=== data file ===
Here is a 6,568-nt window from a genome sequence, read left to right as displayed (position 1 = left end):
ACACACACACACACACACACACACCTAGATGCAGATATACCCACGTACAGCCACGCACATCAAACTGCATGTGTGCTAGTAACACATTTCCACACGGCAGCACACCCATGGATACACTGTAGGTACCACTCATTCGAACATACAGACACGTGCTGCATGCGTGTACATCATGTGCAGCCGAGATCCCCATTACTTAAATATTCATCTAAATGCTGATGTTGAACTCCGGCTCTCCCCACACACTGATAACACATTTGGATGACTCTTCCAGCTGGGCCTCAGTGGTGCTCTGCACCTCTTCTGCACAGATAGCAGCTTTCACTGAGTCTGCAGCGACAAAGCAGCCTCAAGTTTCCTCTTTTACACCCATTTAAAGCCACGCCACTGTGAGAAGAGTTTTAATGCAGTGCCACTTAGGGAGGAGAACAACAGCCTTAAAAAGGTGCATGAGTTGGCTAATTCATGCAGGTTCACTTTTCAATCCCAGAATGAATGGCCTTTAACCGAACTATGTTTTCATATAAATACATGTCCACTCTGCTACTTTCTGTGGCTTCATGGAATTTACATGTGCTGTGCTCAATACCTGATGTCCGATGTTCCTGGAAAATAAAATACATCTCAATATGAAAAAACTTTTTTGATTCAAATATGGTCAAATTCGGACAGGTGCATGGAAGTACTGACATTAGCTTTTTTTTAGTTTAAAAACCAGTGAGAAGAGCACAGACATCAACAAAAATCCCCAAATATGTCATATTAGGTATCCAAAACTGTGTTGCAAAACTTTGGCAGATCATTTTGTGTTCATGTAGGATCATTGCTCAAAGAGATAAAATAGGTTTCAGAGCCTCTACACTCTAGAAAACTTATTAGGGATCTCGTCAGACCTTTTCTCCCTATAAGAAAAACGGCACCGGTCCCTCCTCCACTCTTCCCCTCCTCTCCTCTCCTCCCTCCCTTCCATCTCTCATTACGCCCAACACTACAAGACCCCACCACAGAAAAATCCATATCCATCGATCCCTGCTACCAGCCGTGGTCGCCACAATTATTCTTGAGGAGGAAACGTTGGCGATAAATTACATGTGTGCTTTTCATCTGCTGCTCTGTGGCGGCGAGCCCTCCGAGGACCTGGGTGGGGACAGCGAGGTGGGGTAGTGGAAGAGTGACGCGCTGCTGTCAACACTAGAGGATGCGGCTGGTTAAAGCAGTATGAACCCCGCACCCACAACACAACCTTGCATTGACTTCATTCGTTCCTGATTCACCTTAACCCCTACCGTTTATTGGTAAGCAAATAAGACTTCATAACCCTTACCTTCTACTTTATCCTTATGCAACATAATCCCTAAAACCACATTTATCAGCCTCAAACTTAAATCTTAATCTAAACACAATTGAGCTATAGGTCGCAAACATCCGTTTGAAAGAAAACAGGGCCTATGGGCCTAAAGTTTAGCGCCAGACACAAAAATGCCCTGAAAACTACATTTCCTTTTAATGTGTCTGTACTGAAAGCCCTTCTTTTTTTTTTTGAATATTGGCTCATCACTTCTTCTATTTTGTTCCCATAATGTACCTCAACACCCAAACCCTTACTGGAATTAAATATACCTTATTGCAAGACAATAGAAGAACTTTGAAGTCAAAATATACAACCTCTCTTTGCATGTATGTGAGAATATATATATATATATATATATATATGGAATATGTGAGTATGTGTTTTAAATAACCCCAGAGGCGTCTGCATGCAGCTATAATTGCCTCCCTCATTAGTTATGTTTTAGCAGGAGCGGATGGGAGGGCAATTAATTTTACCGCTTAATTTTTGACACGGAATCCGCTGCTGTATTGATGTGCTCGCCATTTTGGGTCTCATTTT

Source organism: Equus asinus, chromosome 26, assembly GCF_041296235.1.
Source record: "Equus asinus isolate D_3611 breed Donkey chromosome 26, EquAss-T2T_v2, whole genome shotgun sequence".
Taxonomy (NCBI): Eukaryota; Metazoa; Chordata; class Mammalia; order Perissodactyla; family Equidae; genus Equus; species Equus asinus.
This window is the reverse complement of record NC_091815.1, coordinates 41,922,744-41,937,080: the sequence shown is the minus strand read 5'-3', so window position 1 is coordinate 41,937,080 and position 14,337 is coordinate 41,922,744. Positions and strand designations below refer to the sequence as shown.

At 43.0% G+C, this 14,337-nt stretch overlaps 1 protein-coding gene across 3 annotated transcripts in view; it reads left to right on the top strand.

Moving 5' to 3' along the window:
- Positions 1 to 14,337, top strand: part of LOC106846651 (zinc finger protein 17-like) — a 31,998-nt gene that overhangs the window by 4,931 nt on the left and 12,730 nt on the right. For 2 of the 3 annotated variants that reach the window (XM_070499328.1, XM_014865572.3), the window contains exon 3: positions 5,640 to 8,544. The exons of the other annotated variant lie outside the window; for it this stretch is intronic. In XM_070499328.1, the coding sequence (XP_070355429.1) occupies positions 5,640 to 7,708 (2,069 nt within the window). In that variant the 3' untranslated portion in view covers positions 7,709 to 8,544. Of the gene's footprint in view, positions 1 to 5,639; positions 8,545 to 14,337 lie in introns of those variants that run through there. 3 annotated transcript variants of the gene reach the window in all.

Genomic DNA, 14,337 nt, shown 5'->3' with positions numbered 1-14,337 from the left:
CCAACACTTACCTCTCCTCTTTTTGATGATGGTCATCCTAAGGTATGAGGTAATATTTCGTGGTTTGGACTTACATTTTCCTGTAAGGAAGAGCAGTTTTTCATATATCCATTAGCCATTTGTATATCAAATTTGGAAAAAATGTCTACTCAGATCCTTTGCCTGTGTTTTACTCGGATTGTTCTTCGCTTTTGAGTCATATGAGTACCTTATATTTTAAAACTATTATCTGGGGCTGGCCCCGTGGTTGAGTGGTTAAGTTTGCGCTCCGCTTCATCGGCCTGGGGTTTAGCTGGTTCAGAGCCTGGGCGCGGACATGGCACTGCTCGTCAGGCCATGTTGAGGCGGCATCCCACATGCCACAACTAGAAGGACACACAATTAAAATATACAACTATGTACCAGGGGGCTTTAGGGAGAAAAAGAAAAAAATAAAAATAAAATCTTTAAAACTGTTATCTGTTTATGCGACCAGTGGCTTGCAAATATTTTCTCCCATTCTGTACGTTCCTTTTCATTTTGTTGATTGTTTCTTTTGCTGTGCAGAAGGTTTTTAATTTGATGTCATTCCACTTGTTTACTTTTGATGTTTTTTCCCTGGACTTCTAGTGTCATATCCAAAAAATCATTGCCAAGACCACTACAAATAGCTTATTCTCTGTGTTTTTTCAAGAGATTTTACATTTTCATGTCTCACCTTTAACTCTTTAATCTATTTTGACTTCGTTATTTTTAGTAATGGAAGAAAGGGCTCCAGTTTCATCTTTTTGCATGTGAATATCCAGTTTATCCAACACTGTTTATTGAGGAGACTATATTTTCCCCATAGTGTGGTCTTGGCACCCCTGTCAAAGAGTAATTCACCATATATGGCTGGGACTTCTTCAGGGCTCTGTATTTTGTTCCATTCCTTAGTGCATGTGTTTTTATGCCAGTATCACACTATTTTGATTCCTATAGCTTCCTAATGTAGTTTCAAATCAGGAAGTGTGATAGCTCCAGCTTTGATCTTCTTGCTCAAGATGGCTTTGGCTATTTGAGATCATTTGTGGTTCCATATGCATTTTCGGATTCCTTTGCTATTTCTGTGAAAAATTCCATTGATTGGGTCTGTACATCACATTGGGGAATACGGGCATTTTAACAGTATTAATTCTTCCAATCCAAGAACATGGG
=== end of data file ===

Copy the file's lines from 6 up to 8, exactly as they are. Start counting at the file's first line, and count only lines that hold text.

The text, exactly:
This window is the reverse complement of record NC_091815.1, coordinates 41,922,744-41,937,080: the sequence shown is the minus strand read 5'-3', so window position 1 is coordinate 41,937,080 and position 14,337 is coordinate 41,922,744. Positions and strand designations below refer to the sequence as shown.

At 43.0% G+C, this 14,337-nt stretch overlaps 1 protein-coding gene across 3 annotated transcripts in view; it reads left to right on the top strand.

Moving 5' to 3' along the window: